For an extra shot of motivation, O’Donnell wanted a pep talk the team wouldn’t forget and bought a Cameo from actor — and the 1998 national champion in Dramatic Interpretation — Michael Urie, who played Marc St. James in the ABC show “Ugly Betty.”

It’s a pep talk the team hasn’t forgotten. Outside of saying “FFS” instead of “FHS,” Urie gave them memorable words of encouragement and some advice from his competition days.

“When I was in speech and debate back in the 1990s, I always used to say, do it to do it again. Don't do it to win. Do it to do it again. Every chance you have to perform is a gift. And if you advance to the next level, that just means you get to do it one more time. And it's not about winning. Although winning is nice. Winning is nice. Do it to do it again was always my mantra, but also stick together,” he said.

O’Donnell noted that “stick together” was the theme this season based on the book of the same title by Jon Gordon. She said the book, given to staff by Flathead Assistant Principal Bryce Wilson, is about building a stronger team, which resonated with her at the start of the season.

“We really talk about family a lot and how we take care of each other and they really did a nice job this year of coming together as a family,” O’Donnell said — assistant coaches looking after the kids, team captains looking after their teammates and veteran competitors looking after newcomers on their squads. 

This frees up O’Donnell who is one of the longtime coaches often called upon to tabulate scores at tournaments, which is what she was doing at state. Despite being at the epicenter of results, O’Donnell was unaware the points were racking up for Flathead as individual scores came in.

“Josh Munro from Glacier is a math guy and he figured it out way ahead of anybody and came over and congratulated me,” she said.

O’Donnell said she and another coach turned around, puzzled. 

“We’re like what are you talking about?” she said.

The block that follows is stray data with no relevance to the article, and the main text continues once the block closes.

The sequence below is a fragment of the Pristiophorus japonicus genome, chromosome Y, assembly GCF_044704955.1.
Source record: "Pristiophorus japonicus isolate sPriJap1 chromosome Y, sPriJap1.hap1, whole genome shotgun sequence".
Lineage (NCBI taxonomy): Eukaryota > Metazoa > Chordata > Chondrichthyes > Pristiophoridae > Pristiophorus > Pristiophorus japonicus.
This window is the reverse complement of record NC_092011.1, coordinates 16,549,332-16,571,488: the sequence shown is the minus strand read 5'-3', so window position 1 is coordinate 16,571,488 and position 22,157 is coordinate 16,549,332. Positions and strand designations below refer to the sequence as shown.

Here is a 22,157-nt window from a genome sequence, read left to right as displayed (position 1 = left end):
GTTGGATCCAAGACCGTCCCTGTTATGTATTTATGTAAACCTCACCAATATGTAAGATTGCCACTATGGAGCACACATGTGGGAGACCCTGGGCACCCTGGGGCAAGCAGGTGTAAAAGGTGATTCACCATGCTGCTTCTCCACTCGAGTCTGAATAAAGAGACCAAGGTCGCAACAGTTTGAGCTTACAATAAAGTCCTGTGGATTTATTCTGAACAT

The disbelief transformed into elation.

“It was awesome,” she said, showing one of her favorite photos from the night that captured students’ reactions to winning.

O’DONNELL STARTED at Flathead as an assistant coach in 2000 under Greg Adkins, current Glacier High School head speech and debate coach. After three years, she took a break to raise children, returning to coaching in 2012-13. This season marked her 14th year as head coach.

Prior to Flathead, she spent six years as the head speech and debate coach at Butte High School. 

Coaching at Butte was her first experience in speech and debate. It came with the teaching job and as a first-year teacher, O’Donnell wasn’t about to turn it down.

O’Donnell said she always wanted to be an educator and role model like the teachers she had growing up.

“We moved a lot when I was a kid. There’s only a couple times in my life I got to go to the same school more than two years in a row and so I really hesitated to get close to the kids,” O’Donnell said. “I had a very soap opera childhood and teachers were always my rocks. That was the most stability I felt like I had growing up. Teachers were my parent figures and my safe space. So, that’s what I always wanted to be.”

So she took on navigating the complex path of applying for and attending college as a first-generation student. That path would lead to a teaching career that has, so far, spanned 30 years.

Coaching has become an avenue to work with students beyond a semester. 

“I get that long-term relationship with them that you don't always get just as a teacher. The whole reason we're doing this is for the kids,” she said.

O’Donnell plans to coach until she decides to retire from teaching.

“We develop good writers, good thinkers, negotiators, performers, debaters and communicators. It totally prepares kids for life more than any other activity,” she said.

It’s an activity that draws students from different backgrounds and interests from athletes to artists and everything in between. And it’s a no-cut activity, meaning everyone who wants to be on the team can participate.

“We change lives. I really believe that,” O’Donnell said.

Reporter Hilary Matheson may be reached at 758-4431 or hmatheson@dailyinterlake.com.